By Greg Gelpi
The average age for a child's first minor delinquent act is age 7, but the average age for a child to encounter the juvenile justice system is age 14 ?, Clayton County Juvenile Court Judge Steve Teske said.
Being the victim of abuse, witnessing abuse or having a mental condition leads to delinquent behavior and violent acts, Teske said. There must be intervention at a younger age before behavior becomes engrained to prevent the cycle from continuing.
Teske, who speaks across the country on juvenile issues, asked a group of Gwinnett County educators to identify kindergartners and first-graders on the "pathway" to delinquent and abusive behavior. They started naming names without hesitating, he said.
Teske will be a panelist at the Securus House brunch at 11 a.m. Oct. 30 at Southern Regional Medical Center. Securus House, the shelter of the Association of Battered Women of Clayton County, is hosting the fund-raiser and education forum focused on breaking the cycle of domestic violence.
"As (children) get older, (abuse) begins to manifest itself and they begin to act out," Teske said. "We need to work early on in a person's life."
Collaboration must be used to coordinate the efforts of various agencies to address these issues, he said. The Clayton County Collaborative Child Study Team, or "Quad-C ST Program" was formed by Teske in March. Quad-C ST is an early intervention program designed to bring together representatives from several agencies to help troubled children before they enter the juvenile justice system.
"(Domestic violence) isn't stuff that just happens," Teske said. "I assure you it's not something new in most of these cases. We may be setting up other people to be victims. If you have something that goes unchecked, then it becomes part of the routine."
According to the Georgia Coalition Against Domestic Violence, 132 women, men and children were killed in Georgia in 2003 as a result of domestic violence, said Tanika Nicholas, the shelter's domestic violence assessor.
Though men are also victims of spousal abuse, 95 percent of the victims nation wide are women, Nicholas said citing United States Department of Justice figures. A woman is beaten somewhere in America every nine seconds, and four women are murdered by a husband or boyfriend within that time frame.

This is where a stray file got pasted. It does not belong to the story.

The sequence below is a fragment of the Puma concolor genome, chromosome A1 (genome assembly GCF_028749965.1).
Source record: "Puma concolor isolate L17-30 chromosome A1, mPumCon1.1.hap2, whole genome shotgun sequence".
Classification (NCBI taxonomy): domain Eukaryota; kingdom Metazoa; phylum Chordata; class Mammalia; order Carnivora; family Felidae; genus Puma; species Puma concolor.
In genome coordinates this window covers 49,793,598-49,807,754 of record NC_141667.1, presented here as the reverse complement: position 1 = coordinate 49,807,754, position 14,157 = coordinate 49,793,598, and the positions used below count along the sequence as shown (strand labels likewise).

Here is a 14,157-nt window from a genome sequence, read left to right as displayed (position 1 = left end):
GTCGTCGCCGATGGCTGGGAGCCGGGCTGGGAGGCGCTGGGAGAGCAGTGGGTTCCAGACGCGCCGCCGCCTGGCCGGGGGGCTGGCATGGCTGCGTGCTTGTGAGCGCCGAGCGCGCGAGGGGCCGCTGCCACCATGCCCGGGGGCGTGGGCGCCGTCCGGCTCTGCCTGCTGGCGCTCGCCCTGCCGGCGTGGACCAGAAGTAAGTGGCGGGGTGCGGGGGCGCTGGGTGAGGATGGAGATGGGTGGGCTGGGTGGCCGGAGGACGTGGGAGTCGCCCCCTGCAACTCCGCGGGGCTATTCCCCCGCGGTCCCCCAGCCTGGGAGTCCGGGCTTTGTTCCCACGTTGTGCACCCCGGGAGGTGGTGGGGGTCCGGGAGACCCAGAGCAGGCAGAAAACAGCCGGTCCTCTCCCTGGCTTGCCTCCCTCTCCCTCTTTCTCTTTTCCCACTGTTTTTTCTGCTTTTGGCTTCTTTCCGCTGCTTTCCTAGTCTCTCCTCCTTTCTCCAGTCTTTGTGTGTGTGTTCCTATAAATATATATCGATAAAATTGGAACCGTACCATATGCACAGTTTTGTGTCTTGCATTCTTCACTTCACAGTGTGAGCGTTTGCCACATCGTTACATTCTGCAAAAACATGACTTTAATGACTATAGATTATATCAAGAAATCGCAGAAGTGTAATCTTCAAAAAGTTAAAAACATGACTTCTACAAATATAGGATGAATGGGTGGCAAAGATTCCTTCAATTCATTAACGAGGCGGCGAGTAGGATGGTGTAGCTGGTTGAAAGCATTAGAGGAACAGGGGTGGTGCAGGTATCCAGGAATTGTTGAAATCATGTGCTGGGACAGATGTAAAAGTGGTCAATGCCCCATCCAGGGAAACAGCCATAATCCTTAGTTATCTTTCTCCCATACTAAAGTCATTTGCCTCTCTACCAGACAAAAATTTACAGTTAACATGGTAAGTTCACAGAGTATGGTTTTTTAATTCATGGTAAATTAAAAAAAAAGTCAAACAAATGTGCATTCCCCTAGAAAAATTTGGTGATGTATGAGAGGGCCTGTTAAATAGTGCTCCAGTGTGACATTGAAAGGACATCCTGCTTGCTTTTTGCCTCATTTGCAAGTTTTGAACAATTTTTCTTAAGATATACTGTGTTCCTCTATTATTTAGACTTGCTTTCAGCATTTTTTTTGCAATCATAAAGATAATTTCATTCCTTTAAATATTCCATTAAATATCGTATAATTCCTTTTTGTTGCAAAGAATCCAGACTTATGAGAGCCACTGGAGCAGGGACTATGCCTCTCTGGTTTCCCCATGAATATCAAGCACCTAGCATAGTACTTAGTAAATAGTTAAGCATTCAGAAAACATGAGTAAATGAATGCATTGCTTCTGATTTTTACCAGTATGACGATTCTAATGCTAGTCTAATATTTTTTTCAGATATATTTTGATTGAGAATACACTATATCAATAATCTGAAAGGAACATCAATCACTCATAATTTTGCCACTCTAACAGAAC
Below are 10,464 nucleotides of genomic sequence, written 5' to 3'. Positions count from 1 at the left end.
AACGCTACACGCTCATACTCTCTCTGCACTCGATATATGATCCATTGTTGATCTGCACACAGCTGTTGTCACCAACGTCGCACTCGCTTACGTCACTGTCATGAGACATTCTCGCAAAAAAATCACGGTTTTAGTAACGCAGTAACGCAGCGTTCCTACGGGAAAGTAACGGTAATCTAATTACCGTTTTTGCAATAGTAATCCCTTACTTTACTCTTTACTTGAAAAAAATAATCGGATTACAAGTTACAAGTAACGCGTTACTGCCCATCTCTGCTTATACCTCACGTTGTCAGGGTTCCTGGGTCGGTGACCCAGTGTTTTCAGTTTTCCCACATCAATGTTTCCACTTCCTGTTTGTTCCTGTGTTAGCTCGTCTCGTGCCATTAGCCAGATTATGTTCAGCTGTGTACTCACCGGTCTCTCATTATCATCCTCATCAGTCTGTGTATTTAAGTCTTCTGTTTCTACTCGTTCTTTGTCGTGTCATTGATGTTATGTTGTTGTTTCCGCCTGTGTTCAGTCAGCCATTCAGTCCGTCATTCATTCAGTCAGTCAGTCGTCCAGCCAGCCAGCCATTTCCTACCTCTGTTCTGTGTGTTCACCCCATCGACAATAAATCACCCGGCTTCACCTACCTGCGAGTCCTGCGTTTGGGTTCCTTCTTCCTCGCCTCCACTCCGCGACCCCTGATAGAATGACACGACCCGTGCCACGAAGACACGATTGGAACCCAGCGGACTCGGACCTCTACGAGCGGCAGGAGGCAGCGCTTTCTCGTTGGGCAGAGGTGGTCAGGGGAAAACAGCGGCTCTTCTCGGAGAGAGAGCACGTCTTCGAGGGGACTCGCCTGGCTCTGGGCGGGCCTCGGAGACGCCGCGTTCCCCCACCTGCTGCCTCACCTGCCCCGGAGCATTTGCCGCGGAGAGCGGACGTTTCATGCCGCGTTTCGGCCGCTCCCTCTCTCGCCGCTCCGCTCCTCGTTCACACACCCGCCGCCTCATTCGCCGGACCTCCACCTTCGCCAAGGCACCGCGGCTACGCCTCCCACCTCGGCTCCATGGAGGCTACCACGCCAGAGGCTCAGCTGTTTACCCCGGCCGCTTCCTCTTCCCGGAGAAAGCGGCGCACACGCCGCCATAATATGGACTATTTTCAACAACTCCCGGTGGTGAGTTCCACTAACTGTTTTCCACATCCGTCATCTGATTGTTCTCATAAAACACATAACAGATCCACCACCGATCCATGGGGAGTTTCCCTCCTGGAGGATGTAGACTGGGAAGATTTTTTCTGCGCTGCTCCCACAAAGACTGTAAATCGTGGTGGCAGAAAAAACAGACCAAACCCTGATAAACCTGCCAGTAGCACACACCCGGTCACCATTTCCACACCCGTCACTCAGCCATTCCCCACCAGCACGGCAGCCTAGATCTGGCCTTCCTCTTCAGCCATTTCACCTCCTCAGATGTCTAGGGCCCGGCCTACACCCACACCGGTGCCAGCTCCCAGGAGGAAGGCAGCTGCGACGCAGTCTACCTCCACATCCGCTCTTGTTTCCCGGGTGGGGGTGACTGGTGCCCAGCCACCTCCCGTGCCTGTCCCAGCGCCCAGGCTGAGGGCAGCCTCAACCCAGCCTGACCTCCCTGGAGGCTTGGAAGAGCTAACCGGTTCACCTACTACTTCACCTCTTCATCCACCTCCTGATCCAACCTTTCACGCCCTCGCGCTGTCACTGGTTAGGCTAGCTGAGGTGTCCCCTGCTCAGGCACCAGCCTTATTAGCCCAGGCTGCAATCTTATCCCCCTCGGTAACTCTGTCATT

Domestic violence causes employers to lose $3 billion to $5 billion a year and is the top reason for emergency room visits by women. Every five years domestic violence kills the same number of people who died in the Vietnam War, Nicholas said.
And the problem is on the rise in Clayton County, said Selena Lopez, a legal advocate for the shelter, or at least more people are coming forward with their situations.
From January to September this year the shelter helped to acquire temporary protection orders in more than 800 cases, Lopez said.
"To treat the victims and offer shelter is a great thing," Morrow Police Chief and Securus House board member Charlie Sewell said. "But we would like to discuss how to break that cycle so we don't have to be providing as much post-traumatic service."
The theme of the brunch will be "Breaking the Cycle with a Taste of Hope," with a format similar to that of Taste of Clayton. Various restaurants, including Truman's, My Sister's Place, Azteca Grill, Rocky's Caf? and the Buckhead Steakhouse, will be providing food.
The shelter is also looking for donations of clothes, cell phones and the time of skilled laborers.
"The building itself is like any other home, it's always in need of maintenance," Sewell said.
Tickets are $25 each. For tickets or more information on the brunch, call (770) 961-7233.
News Daily reporter Ed Brock contributed to this story.